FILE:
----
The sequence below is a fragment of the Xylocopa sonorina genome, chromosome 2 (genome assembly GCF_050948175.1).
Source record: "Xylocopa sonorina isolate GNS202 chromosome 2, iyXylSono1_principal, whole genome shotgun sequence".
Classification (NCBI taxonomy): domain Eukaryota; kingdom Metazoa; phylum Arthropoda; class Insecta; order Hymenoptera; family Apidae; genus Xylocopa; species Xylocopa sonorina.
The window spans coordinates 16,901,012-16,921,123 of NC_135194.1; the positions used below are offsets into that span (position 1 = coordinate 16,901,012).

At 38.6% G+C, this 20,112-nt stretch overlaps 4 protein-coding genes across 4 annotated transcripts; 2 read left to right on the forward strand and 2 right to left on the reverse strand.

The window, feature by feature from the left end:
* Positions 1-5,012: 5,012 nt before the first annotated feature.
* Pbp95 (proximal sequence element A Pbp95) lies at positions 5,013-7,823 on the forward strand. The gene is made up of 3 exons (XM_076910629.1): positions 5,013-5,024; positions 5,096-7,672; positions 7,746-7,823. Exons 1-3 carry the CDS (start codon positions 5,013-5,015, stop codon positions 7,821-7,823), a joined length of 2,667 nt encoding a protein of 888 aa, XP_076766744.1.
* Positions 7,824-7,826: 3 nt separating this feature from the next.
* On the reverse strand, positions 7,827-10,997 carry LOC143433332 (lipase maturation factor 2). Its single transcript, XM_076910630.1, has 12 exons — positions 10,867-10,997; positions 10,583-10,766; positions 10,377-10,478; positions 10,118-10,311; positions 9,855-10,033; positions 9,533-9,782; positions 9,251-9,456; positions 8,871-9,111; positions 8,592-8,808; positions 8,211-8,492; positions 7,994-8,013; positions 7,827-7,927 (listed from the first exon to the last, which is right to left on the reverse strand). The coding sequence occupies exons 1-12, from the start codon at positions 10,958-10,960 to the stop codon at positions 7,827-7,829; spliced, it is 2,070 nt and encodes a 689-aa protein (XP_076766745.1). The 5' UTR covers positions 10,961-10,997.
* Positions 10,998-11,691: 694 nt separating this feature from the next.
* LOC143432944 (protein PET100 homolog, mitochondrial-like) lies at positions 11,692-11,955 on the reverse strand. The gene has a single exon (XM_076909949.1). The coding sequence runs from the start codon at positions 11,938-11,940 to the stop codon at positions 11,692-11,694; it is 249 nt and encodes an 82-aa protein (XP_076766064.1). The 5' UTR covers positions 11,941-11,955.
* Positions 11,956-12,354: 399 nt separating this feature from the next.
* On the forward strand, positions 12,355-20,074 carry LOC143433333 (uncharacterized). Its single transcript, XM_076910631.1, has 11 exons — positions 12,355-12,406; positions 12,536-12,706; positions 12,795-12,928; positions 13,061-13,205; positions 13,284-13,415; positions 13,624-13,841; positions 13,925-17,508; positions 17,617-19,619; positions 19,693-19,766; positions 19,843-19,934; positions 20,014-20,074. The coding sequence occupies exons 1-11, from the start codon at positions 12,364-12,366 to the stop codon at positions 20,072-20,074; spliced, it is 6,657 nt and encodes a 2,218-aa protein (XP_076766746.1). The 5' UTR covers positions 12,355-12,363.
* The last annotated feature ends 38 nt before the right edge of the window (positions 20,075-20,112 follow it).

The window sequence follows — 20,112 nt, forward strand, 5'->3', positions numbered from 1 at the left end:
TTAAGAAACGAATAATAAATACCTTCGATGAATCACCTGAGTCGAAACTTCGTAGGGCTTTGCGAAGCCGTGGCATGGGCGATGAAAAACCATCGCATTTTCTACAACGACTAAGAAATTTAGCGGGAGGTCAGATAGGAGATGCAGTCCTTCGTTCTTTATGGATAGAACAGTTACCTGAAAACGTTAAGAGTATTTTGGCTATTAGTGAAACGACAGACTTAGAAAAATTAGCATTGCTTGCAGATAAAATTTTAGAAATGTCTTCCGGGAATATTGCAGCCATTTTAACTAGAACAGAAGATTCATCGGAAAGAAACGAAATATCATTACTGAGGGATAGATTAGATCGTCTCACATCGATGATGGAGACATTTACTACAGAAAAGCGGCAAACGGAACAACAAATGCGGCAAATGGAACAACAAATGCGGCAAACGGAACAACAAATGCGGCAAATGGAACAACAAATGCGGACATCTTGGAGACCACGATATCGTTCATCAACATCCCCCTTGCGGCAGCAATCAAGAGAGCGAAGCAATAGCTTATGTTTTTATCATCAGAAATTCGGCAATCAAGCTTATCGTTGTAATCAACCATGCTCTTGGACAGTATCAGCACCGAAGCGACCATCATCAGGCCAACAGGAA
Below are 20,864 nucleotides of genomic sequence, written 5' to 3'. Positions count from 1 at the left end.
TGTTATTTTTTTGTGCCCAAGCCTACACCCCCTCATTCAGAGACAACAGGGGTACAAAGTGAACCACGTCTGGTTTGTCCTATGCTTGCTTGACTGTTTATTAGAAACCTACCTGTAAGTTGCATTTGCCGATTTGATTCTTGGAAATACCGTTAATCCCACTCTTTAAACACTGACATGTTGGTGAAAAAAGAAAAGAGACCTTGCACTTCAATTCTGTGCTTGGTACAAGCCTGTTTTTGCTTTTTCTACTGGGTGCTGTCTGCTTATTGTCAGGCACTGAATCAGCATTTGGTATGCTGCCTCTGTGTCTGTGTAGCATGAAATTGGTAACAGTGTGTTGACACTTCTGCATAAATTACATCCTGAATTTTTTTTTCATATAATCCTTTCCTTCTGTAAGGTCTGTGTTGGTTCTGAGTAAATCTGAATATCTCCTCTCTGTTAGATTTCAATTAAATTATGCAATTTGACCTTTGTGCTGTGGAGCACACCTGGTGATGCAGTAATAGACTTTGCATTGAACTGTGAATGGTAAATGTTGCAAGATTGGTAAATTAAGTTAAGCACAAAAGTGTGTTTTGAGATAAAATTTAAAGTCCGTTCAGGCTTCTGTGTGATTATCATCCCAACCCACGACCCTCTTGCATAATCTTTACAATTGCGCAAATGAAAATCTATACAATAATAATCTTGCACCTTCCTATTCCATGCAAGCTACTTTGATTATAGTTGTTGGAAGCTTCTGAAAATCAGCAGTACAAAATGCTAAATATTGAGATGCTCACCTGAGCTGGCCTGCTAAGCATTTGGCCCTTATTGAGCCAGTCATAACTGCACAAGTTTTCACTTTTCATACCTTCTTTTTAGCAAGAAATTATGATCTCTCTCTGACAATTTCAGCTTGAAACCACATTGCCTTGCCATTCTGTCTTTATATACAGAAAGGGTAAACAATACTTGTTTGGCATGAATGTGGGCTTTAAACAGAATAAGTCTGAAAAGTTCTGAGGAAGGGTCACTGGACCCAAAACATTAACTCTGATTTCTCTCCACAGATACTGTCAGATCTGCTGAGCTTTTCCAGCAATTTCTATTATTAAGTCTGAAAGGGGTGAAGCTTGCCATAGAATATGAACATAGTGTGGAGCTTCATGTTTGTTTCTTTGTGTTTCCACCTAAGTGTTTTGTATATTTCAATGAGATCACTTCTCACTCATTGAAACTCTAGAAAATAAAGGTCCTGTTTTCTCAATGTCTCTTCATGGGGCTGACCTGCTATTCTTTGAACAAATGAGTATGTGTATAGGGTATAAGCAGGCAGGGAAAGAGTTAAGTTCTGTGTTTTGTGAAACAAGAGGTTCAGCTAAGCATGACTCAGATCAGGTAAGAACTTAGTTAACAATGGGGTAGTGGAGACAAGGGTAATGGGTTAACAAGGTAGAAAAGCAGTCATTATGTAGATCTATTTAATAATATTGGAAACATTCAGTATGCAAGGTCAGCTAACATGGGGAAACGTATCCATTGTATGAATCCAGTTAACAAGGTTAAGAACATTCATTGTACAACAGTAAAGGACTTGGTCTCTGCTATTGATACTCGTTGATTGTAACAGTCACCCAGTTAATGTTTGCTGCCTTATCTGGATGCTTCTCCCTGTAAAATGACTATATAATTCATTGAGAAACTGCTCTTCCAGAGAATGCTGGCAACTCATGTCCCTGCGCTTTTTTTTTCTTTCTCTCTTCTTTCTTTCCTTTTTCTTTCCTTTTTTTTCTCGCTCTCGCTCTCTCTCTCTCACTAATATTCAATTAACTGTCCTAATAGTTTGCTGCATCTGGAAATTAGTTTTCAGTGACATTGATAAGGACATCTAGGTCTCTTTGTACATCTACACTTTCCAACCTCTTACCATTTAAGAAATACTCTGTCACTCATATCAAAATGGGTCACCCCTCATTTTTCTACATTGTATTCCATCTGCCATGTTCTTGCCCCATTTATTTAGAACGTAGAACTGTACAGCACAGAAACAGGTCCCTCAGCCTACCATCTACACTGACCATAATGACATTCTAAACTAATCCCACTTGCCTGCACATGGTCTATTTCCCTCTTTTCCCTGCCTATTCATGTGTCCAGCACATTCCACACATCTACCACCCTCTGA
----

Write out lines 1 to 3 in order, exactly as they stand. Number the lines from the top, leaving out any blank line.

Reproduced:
The sequence below is a fragment of the Xylocopa sonorina genome, chromosome 2 (genome assembly GCF_050948175.1).
Source record: "Xylocopa sonorina isolate GNS202 chromosome 2, iyXylSono1_principal, whole genome shotgun sequence".
Classification (NCBI taxonomy): domain Eukaryota; kingdom Metazoa; phylum Arthropoda; class Insecta; order Hymenoptera; family Apidae; genus Xylocopa; species Xylocopa sonorina.